One Man's Bible Hardcover – Deckle Edge, September 3, 2002
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The bulk of Xingjian's absorbing narrative takes place in this bleak world of exposure, hysteria, and reprisals, and from an appropriately distant third-person point of view. But the act of recollection is spurred by a four-day-long affair with a near-stranger in the mid-1990s. The narrator, long exiled from China, has been brought to Hong Kong to help stage one of his plays. Here he runs into a German-Jewish woman, Margarethe, whom he knew slightly from his final years in China. For Margarethe, survival hinges on memory. It is she who persuades the narrator to let his painful, rigorously suppressed memories begin to thaw, and if not to drop his mask, at least to remember that he is wearing one. --Regina Marler
From Publishers Weekly
Copyright 2002 Reed Business Information, Inc.
- Publisher : Harper; 1st edition (September 3, 2002)
- Language : English
- Hardcover : 464 pages
- ISBN-10 : 0066211328
- ISBN-13 : 978-0066211329
- Item Weight : 1.7 pounds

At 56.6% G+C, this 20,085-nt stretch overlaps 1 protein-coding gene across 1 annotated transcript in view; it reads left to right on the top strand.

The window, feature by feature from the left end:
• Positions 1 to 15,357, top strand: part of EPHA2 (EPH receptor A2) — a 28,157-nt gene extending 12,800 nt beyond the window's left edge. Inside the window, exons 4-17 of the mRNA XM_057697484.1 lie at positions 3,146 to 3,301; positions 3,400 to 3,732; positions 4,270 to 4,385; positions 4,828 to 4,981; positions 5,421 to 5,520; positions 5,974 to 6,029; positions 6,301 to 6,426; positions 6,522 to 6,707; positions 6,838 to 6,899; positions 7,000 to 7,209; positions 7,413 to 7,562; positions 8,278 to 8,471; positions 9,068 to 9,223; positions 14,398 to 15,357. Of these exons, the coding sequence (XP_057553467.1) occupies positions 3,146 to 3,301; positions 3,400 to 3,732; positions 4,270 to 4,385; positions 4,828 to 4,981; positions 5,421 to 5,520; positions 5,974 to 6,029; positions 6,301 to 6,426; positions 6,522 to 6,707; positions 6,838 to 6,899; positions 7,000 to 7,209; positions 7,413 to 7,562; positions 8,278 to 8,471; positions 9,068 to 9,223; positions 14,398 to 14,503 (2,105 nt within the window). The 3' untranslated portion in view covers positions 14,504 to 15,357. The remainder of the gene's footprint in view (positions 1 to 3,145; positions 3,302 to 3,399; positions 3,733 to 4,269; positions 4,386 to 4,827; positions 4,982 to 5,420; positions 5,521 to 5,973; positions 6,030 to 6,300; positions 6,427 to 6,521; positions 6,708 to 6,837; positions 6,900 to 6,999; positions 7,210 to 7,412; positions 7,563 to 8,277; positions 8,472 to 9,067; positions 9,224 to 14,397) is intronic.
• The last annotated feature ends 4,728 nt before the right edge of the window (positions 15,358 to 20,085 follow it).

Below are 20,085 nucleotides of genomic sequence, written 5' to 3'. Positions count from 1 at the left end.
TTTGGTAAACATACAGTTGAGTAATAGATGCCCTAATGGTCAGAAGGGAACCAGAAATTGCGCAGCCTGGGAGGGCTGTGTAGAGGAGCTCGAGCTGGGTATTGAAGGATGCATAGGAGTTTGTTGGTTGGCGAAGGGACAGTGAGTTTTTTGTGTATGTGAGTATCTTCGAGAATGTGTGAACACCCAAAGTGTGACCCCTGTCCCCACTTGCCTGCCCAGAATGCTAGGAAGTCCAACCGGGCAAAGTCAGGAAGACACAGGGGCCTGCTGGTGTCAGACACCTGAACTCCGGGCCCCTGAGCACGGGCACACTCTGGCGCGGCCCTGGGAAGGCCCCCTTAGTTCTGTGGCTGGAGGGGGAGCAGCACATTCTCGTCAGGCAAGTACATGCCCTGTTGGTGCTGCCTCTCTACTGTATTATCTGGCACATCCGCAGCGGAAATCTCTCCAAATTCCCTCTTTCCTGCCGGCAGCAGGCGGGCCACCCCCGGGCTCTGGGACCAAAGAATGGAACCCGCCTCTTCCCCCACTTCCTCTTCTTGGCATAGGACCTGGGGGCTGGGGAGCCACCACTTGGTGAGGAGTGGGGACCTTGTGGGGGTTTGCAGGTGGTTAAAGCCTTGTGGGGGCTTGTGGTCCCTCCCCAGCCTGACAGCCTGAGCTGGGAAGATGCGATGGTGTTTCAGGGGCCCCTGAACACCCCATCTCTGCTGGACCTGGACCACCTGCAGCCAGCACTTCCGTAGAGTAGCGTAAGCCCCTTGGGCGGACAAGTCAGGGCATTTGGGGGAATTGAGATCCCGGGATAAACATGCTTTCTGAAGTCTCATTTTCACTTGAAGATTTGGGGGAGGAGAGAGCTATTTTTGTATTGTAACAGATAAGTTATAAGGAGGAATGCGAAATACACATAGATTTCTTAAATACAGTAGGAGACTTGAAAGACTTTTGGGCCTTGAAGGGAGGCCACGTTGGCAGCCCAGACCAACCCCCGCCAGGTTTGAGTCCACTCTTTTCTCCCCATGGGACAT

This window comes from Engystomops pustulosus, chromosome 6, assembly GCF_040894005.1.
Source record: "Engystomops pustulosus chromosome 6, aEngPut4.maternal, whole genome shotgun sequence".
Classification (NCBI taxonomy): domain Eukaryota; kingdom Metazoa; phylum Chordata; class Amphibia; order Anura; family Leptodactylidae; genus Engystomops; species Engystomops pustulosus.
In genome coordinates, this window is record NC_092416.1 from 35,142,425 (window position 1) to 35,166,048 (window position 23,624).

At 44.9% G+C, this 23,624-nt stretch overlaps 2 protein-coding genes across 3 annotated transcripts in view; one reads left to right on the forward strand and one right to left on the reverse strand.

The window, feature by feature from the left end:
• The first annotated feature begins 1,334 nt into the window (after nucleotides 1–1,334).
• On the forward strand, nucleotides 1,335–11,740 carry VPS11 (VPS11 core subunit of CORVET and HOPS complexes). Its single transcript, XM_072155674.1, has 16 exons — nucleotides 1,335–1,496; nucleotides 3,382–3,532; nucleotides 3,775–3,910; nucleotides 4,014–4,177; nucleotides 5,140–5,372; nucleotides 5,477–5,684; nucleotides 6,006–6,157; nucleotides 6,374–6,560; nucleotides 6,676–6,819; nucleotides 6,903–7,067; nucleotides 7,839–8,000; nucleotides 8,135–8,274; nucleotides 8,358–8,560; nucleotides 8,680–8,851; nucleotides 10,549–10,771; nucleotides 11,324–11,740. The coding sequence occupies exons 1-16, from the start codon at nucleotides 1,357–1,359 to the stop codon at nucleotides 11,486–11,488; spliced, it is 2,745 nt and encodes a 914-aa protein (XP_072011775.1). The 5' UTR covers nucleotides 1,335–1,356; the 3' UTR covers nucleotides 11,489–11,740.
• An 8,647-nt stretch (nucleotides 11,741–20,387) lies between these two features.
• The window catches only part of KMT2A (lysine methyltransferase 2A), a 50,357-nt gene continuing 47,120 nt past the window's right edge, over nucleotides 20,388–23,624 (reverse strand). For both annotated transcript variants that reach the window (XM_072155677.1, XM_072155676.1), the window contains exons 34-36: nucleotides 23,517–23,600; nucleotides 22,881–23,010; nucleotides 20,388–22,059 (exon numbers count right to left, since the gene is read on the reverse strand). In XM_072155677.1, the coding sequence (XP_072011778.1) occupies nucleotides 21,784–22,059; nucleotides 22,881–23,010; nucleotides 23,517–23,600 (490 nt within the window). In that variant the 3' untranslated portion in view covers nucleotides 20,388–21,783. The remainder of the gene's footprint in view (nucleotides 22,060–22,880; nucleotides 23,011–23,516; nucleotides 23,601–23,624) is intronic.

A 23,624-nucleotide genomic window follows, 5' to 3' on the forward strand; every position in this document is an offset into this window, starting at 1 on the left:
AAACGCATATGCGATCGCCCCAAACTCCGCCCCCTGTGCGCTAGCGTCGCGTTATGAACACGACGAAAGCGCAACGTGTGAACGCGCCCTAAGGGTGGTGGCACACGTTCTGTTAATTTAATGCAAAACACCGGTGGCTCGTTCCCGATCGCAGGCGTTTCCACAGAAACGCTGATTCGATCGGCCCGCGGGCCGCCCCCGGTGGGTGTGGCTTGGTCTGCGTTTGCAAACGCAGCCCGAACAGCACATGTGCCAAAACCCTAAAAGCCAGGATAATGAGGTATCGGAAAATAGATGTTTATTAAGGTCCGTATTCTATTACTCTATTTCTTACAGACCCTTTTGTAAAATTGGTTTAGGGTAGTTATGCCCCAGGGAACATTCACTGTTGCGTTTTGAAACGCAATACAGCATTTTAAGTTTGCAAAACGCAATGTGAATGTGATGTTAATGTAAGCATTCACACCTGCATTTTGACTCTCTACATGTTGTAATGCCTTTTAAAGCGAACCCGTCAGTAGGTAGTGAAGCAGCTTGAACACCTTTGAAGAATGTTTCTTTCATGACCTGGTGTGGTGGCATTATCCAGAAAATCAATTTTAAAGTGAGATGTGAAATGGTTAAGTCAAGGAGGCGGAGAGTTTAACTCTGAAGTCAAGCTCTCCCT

- Dimensions : 6.13 x 1.41 x 9 inches
- Best Sellers Rank: #2,595,209 in Books (See Top 100 in Books)
- Customer Reviews:
Top reviews from the United States
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It should be called One Man's Babble.
He never stops the self-flagellation. When he isn't narrating in the unheard-of second-person viewpoint, he's blurring "him's" in the third person.
I've read books that zigzag through time without dates, but "Beloved" and "The God of Small Things" aren't as confusing as this. They don't have
three rebel groups fighting each other, and all going by the name Red Guard. They don't have a man do improbable things, and you process the
sentence three times to figure out it's because "he" has shifted from Big Lu to the too-big-for-a-name narrator himself. Gao must have worked really hard to avoid real dialogue so that no character ever called him by a name.
While I tried to figure out what point in time it was, how many trips to Beijing he took, I got sick from his negative ponderings of himself. After he
sucks every female that comes in the door he promptly finds depression in it instead of joy and tells us more times than he needs to that he is a wimp.
Halfway through, I gave up seeking a place to skip ahead to. I discovered the end consists of the last page that has ink on it.
Really, there is no ending.
This book would be of most interest to those who are illiterate.
It would be most useful as wallpaper, with the print upside down.
Babble is right up with the Joshua Tree for stream of consciousness, and down with The Unlimited Dream Company in value to any portion of society. (Harlequin romances are worth the paper they're printed on.)